LANSING, Mich. — Michigan Attorney General Dana Nessel is suing U.S. Secretary of Education Betsy DeVos and the Department of Education for its changing of student loan borrower defense laws. The new regulations appear to benefit for-profit schools at the expense of defrauded students, Nessel’s office said Thursday.
The 2016 borrower regulations helped borrowers who had been defrauded by for-profit schools get relief from federal student loans, according to a news release.
Under DeVos, the Department of Education repealed those regulations, which also rolled back measures to oversee these schools.
The lawsuit, announced Wednesday and which 22 other attorneys general have also joined, argues that the repeal violates the Administrative Procedure Act.
According to Nessel’s office, the repeal wasn’t made through reasoned decision-making and doesn’t comply with the Higher Education Act, which calls for “a meaningful process for borrowers to obtain relief.”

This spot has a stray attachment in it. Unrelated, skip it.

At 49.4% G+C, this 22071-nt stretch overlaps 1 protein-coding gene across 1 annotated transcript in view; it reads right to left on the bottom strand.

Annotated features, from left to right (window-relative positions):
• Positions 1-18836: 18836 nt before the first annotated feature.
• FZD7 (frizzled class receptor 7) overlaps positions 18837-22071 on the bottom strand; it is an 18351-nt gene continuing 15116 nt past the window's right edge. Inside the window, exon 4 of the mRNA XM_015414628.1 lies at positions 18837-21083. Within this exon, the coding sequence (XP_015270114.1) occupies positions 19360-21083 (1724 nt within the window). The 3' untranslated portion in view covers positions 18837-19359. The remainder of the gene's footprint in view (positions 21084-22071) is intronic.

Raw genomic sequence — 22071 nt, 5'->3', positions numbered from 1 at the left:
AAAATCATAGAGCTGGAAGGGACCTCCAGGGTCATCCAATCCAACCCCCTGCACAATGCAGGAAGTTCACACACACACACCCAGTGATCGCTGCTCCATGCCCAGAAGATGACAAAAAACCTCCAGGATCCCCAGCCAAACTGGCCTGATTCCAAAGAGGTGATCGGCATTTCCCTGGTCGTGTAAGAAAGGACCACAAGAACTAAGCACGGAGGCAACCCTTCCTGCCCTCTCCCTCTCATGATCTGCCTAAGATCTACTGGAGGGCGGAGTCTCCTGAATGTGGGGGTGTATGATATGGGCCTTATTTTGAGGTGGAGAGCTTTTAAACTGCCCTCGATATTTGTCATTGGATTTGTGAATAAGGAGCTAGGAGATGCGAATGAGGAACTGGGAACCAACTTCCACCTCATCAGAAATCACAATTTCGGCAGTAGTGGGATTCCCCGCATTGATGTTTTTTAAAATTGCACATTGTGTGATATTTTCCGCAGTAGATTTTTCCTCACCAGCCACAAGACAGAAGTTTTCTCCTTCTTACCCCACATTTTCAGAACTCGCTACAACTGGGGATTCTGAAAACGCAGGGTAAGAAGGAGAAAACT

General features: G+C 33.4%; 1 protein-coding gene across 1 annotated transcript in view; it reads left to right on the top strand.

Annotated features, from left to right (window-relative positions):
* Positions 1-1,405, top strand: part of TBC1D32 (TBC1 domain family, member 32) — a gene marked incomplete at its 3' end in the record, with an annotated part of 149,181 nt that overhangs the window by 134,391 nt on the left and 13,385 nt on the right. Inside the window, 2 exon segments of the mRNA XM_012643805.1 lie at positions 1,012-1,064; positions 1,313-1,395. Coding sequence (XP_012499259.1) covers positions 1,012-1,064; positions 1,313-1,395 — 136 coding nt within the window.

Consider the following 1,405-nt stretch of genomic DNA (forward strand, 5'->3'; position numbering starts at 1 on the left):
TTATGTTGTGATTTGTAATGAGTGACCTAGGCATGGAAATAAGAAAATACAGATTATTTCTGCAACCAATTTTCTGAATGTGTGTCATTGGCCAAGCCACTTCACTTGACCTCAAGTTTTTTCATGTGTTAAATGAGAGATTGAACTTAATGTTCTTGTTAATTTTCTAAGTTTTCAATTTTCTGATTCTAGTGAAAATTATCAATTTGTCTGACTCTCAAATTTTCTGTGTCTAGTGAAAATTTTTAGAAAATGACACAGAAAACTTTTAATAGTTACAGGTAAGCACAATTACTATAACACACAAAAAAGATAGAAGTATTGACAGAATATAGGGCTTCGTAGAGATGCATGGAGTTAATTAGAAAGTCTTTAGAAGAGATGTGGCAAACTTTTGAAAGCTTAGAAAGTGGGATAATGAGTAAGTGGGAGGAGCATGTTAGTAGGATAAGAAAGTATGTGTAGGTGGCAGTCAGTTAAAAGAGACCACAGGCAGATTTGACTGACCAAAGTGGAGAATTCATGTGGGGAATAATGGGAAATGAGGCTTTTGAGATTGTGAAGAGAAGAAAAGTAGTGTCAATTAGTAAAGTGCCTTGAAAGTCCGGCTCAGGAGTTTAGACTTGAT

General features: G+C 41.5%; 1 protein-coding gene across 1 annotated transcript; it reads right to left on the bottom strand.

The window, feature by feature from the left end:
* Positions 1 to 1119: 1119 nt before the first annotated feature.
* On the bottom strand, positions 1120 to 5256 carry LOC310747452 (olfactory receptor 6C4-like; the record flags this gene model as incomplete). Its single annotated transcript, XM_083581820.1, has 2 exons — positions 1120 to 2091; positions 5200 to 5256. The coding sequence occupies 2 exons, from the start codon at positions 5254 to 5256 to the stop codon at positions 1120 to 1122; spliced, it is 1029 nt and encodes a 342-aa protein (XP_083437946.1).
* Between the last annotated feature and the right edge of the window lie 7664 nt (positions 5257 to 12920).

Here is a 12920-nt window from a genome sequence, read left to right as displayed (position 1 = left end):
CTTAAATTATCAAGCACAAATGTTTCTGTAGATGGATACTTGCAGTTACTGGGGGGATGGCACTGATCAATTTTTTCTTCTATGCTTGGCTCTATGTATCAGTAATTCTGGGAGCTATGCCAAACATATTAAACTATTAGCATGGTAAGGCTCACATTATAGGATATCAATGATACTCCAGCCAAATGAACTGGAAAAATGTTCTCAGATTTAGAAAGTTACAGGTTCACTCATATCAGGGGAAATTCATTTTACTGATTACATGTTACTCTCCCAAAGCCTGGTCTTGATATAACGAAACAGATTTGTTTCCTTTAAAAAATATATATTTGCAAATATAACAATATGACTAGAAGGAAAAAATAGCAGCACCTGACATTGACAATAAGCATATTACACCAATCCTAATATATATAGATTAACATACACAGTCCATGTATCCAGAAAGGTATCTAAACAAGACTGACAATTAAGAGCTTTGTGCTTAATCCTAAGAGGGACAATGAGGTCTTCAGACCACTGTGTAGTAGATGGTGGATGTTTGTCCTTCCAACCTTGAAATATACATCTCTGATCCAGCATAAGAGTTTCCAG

“We have seen thousands of Michiganders fall victim to the misconduct of for-profit institutions,” Nessel said. “That is reason alone to join in this fight.”
U.S. Department of Education Press Secretary Angela Morabito denounced the lawsuit.
“This is yet another grandstanding, politically driven lawsuit meant to grab a cheap headline, and the media seems to always oblige,” Morabito said. “To any objective observer, our borrower defense rule clearly protects students from fraud, ensures they are entitled to financial relief if they suffered harm and holds schools accountable.”